On Atlantic Cities, Nate Berg reports that an analysis by Wendell Cox and Hugh Pavletich for Demographia on affordable housing is incomplete. I would go further and say that the analysis is flat-out wrong.
The top five most affordable major markets in the US, with the ratio between median housing price and income in parenthesis, are Detroit (1.4), Atlanta (1.9), Phoenix (2.2), Cincinnati (2.4), and Cleveland (2.4), according to the Demographia analysis.
The most expensive cities for housing, with the highest house-price-to-income ratio, are listed as San Jose (6.9), San Francisco (6.7), San Diego (6.1), New York (6.1), Los Angeles (5.7) and Boston (5.3).
What's the difference between the two lists? Most of the least expensive places are severely distressed (e.g. Detroit, Cleveland), or were epicenters of the housing collapse (e.g. Phoenix, Atlanta). As Berg points out, the cities at the top of the most expensive list have strong job opportunities and appeal. Moreover, they are denizens of the "top 1 percent" — especially New York, with its finance industry, and San Francisco and San Jose, with connections to Silicon Valley — who bid the prices up high.
The most effective way to make a city more affordable would be to make it less appealing, a quandry that Demographia fails to acknowledge.
Furthermore, the report's subjective grouping of cities into "more restrictive" and "less restrictive" categories makes no coherent distinction between regulations that serve the larger good and those that do not. Land use regulations are necessary for the market to function effectively, because investors need confidence that their money will not be wasted when landowners construct buildings nearby that damage the community. The right kinds of regulations give them that assurance — while avoiding useless restrictions — and spur economic activity.
There are dumb regulations — such as those that require low-value, automobile-dependent development in most municipalities, even when such development is not the choice of the market. But there are also smart regulations — such as those that encourage high-value, sustainable development.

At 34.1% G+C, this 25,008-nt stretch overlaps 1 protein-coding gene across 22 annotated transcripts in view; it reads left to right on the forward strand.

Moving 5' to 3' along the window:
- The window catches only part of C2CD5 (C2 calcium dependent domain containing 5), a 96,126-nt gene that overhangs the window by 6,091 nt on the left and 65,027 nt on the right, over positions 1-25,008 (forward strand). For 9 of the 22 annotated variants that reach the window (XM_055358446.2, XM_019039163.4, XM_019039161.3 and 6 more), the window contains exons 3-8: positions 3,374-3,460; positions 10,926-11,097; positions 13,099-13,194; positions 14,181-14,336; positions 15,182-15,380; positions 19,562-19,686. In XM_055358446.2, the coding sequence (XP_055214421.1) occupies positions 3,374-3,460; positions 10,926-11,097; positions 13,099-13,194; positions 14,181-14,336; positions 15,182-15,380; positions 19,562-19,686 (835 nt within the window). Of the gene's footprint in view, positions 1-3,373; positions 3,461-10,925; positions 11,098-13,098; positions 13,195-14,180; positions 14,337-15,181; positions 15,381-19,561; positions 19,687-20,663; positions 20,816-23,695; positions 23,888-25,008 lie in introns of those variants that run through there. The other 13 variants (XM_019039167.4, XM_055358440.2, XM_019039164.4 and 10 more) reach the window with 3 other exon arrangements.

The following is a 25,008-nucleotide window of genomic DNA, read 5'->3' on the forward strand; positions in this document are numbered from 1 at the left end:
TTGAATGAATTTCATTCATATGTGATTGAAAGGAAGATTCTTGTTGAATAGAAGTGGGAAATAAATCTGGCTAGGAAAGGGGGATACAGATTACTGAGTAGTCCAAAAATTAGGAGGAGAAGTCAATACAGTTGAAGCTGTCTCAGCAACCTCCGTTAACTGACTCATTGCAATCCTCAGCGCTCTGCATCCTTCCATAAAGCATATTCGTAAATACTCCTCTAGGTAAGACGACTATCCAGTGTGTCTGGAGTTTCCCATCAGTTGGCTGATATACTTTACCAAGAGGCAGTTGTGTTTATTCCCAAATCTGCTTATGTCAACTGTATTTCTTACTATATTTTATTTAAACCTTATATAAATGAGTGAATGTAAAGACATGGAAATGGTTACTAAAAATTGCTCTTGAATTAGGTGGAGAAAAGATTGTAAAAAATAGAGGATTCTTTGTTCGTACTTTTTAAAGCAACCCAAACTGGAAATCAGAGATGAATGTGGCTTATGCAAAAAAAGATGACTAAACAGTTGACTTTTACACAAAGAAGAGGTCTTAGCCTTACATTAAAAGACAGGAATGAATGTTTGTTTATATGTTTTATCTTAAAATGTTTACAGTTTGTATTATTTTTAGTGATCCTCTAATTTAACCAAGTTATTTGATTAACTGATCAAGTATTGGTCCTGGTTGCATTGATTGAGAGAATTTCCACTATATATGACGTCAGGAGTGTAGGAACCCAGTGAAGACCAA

The key is to know the difference between which regulations are dumb and which are smart, and to move toward the latter. Of course, doing so will make the city or town more appealing and likely raise housing costs.
That connection between appeal and higher costs can be mitigated in at least two ways, aside from direct subsidies for affordable housing. One idea is to recognize that the most important barrier to new development is not regulations per se, but the speed at which the regulatory process moves. That crucial distinction is competely missed by Demographia. Most US municipalties rely on the same regulatory tools — but move through the process at greatly varied speeds. Some cities and towns allow endless delays and appeals — raising costs for development and keeping a lid on supply.
One strategy a city or town can employ to promote affordable, sustainable development is to align land use regulations with what citizens want, and then speed up the process for developers who meet those criteria.
A second strategy is to tie land-use with transportation, particularly public transit. Walkable, mixed-use development with access to public transit lowers household transportation costs, which are nearly as large a line item as mortgage payments or rent. Some development — sprawl in particular — tends to raise family transportation expenditures substantially. Other development — the mixed-use, transit-oriented kind — lowers these costs.
There are many flaws in the analysis of Cox and Pevletich. They don't take into account rental rates, for example, so the report is skewed by only looking at homeownership costs. They ignore transportation costs. They wrongly attribute the effects of economics and community appeal to regulation.
But most of all, their call for more affordability through less restrictive regulations is simple-minded. Cities and towns would do better to focus on more effective regulations and find ways to make them as streamlined as possible.